BB: I have another situation for you. Imagine that Aksel Lund Svindal and Kjetil Jansrud are in a hotel elevator together. Aksel had one too many helpings of beans and cabbage at dinner and lets loose with a huge expulsion of flatulence.  Kjetil can't help but to breathe in Aksel's gas because they are in an enclosed space. How is fart gas handled in the Big Book of Rules? Would Kjetil be disqualified or barred from racing because he breathed in his teammate's noxious fart  fumes?
Baxter: As I said before, oxygen is the only gas covered in the Big Book of Rules. Kjetil would be punished in other ways by breathing in Aksel's intestinal gas; but  he could race without any sanction or disqualification.
BB: It doesn't matter if Aksel's fart was silent but deadly, a squeaky tooter, or a sonic boomer?
Baxter: No! I don't think that anyone ever asked me questions like this before. 
BB: That's because we ask the questions that nobody else dares to ask. Maybe being subjected to a fellow racer's windies should be in the rule book. If oxygen is bad, but flatulence is good, maybe Stefan Luitz should have been in an enclosed space with a farting teammate in Beaver Creek instead of breathing oxygen. Let's move on to Magnus Walch and his disqualification in Alta Badia and suspension for going over his course inspection time by 5 seconds. Don't you think that is a bit over the top?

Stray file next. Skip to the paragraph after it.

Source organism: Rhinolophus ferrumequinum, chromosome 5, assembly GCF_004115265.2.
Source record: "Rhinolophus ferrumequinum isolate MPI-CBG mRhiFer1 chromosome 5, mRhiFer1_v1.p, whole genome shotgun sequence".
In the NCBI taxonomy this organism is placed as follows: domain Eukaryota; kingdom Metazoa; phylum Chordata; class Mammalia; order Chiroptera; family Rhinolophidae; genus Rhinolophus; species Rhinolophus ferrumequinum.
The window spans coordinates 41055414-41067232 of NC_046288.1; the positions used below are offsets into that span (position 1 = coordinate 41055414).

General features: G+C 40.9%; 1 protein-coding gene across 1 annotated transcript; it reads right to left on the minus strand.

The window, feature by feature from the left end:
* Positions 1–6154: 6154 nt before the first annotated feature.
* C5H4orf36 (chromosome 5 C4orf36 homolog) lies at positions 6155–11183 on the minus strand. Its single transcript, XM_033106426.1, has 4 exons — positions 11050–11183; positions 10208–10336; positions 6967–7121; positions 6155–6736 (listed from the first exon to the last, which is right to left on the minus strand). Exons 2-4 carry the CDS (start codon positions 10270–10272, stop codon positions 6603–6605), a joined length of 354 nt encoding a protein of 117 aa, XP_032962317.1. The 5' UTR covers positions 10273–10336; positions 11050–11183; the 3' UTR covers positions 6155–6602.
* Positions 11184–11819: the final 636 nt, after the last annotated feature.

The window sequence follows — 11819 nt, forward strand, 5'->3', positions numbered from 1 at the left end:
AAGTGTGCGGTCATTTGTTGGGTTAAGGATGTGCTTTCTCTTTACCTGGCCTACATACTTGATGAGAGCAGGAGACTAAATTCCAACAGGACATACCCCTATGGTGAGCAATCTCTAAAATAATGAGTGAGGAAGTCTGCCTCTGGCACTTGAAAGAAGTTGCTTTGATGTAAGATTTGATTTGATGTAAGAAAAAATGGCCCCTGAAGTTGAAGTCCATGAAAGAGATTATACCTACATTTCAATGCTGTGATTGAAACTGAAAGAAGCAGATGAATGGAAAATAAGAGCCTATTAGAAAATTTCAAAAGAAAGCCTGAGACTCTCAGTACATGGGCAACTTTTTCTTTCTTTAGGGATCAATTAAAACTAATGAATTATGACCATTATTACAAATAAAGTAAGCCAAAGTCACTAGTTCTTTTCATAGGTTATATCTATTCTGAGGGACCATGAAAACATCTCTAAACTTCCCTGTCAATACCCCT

Baxter: No. Course inspections are precisely timed down to the second. If we let one racer go 5 seconds over, the next one will want to take 6 seconds longer than the prescribed time and it could lead to chaos. Every racer is assigned a monitor who times his or her course inspection. We use accurate Swiss timing. 
BB: The Canadians were the ones who reported Herr Walch for taking those extra 5 seconds. Is there a rule about tattling on other countries' ski racers?
Baxter: No. Others are encouraged to come forward and report any violations.
BB: I see.  Suppose a racer decides that he does not need to use his full course inspection time. Is he punished for taking too little time?
Baxter: There is nothing in the rules about that. 
BB: I get it. Going over your time is bad but taking less than the prescribed time is okay. Now let's say that Marcel Hirscher decides to end his course inspection 10 seconds early. Can he give his 10 extra seconds to a teammate? 
Baxter: No.